Tourism and tea
Yang Min, Party secretary of Wori township, has tried to raise living standards through the use of local resources.
In 2014, a 3-meter-wide road was built for pedestrians.
Last year, the government provided more funds, which allowed the road to be widened to 5 meters, meaning it became suitable for large vehicles, which resulted in an upsurge in tourism.
Every household has seen its annual income rise by 2,000 yuan since the road was widened.
The township is just 35 km from Mount Siguniang, a renowned tourist spot in the east of the Qinghai-Tibet Plateau.
Despite the close proximity, the poor roads around Wori made travel difficult, resulting in most visitors ignoring the township and paying most attention to the mountain.
However, after the road was sealed with asphalt, tourists began to flood into Wori to sample its distinctive Tibetan traditions and culture.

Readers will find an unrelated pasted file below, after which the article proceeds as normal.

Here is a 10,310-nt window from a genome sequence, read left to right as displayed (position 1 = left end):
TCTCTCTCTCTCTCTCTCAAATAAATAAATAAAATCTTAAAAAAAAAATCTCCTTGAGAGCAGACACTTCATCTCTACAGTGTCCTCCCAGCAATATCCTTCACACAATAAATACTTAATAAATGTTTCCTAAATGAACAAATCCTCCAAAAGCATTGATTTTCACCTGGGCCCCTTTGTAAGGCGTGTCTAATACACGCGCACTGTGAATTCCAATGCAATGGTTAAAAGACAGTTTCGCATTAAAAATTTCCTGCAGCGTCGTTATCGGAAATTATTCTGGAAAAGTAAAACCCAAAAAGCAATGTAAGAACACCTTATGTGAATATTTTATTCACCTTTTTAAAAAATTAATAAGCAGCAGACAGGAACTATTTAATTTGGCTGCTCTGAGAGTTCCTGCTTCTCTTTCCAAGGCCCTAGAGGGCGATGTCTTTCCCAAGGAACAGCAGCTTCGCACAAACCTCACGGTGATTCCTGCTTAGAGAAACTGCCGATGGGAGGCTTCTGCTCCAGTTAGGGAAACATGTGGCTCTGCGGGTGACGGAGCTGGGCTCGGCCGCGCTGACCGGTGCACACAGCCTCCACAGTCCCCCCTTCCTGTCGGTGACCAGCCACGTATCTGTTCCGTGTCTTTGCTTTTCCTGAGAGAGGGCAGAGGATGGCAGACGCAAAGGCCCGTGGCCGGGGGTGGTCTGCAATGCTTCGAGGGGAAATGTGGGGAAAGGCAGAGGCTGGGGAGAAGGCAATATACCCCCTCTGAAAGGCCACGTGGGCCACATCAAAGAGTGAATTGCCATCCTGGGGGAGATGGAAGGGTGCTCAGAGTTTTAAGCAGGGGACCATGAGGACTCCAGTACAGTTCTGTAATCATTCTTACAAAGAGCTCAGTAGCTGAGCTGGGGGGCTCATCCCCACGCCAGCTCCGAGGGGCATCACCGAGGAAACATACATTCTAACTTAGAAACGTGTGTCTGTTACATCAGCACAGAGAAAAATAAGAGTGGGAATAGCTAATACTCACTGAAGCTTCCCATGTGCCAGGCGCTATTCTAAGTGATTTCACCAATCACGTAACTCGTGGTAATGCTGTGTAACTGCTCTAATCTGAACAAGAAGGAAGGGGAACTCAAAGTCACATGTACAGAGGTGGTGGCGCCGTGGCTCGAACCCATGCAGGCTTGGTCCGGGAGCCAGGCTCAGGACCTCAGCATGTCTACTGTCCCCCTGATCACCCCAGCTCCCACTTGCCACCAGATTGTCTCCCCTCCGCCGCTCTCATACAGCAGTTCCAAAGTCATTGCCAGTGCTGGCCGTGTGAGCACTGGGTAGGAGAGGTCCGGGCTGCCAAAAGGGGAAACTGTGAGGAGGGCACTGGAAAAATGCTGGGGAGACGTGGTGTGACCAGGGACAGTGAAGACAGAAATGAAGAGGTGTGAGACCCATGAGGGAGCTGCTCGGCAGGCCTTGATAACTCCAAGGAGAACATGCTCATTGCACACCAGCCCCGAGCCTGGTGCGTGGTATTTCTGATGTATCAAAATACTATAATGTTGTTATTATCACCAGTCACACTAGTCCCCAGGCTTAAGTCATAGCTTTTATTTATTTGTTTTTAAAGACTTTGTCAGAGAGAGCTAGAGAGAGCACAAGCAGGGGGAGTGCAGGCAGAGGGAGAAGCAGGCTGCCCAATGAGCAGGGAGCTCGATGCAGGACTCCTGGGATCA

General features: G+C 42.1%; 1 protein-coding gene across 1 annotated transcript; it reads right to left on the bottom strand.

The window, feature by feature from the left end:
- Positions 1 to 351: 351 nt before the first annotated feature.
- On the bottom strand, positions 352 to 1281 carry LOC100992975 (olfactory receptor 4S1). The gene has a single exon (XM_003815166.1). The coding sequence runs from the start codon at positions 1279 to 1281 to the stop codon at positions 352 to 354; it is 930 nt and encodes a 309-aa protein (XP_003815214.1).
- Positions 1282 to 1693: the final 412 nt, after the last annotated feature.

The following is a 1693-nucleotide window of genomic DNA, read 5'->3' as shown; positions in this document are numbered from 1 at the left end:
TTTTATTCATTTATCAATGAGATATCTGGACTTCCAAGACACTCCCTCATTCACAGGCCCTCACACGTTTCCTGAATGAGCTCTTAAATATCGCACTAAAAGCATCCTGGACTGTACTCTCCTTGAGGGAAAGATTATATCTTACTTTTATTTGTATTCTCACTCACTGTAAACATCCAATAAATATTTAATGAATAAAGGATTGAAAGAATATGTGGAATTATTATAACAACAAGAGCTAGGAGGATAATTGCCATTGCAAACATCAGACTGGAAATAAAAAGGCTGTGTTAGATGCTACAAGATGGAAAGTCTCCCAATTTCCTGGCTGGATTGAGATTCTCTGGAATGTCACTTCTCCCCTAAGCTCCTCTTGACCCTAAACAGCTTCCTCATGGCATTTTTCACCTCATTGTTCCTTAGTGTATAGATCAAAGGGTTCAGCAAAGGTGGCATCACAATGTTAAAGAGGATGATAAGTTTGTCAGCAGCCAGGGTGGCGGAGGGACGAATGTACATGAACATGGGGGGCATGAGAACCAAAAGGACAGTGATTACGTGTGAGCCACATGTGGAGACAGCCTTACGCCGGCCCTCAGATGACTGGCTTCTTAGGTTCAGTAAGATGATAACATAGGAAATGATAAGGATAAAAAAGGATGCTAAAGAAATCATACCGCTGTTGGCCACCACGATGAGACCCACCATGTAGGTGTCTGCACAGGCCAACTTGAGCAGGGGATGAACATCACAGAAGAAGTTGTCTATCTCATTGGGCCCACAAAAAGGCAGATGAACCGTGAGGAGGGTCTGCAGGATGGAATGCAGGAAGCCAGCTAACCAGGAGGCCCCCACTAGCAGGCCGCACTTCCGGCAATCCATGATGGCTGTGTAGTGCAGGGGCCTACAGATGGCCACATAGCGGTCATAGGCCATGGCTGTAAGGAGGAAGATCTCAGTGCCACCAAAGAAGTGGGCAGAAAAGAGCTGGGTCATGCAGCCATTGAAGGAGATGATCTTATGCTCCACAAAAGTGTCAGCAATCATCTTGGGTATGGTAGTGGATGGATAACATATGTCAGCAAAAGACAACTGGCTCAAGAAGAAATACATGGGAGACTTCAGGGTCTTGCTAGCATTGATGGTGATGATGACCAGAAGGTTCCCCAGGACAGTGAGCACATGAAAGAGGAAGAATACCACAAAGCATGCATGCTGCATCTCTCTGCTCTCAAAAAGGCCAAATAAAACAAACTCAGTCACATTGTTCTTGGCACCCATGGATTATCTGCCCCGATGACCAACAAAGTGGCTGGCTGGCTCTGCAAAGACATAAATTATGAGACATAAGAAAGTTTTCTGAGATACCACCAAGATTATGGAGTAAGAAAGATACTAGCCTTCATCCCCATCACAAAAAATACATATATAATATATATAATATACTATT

Nan Zhonghong has benefited from the influx of visitors.
The 74-year-old ethnic Tibetan used to make a living by growing apples in Wori, but after the road was sealed she found a new way to earn money by providing entertainment and traditional Tibetan food with butter tea.
"I am really happy that more people now come to visit us," she said. "The road has brought many new friends."
During the peak tourist season (usually July and August) around Mount Siguniang, Nan entertains about 30 tourists a day.
"Our income doubled to 50,000 yuan last year," she added.
Despite the improvements, life is still challenging for the people in this mountainous region.
One of the most important tasks is ensuring that the road remains open and is well-maintained, especially along the highest stretches.
"In winter, the road is usually covered by snow and mud, which makes it difficult to ensure it is clear," said Ma Quanfang, a 77-year-old in Wori.
"People come out to sweep away the snow, but the mud is much harder to remove," he added.
"Sometimes I have to spend four to five hours a day clearing away rocks and mud that have piled up."
By: Xin Wen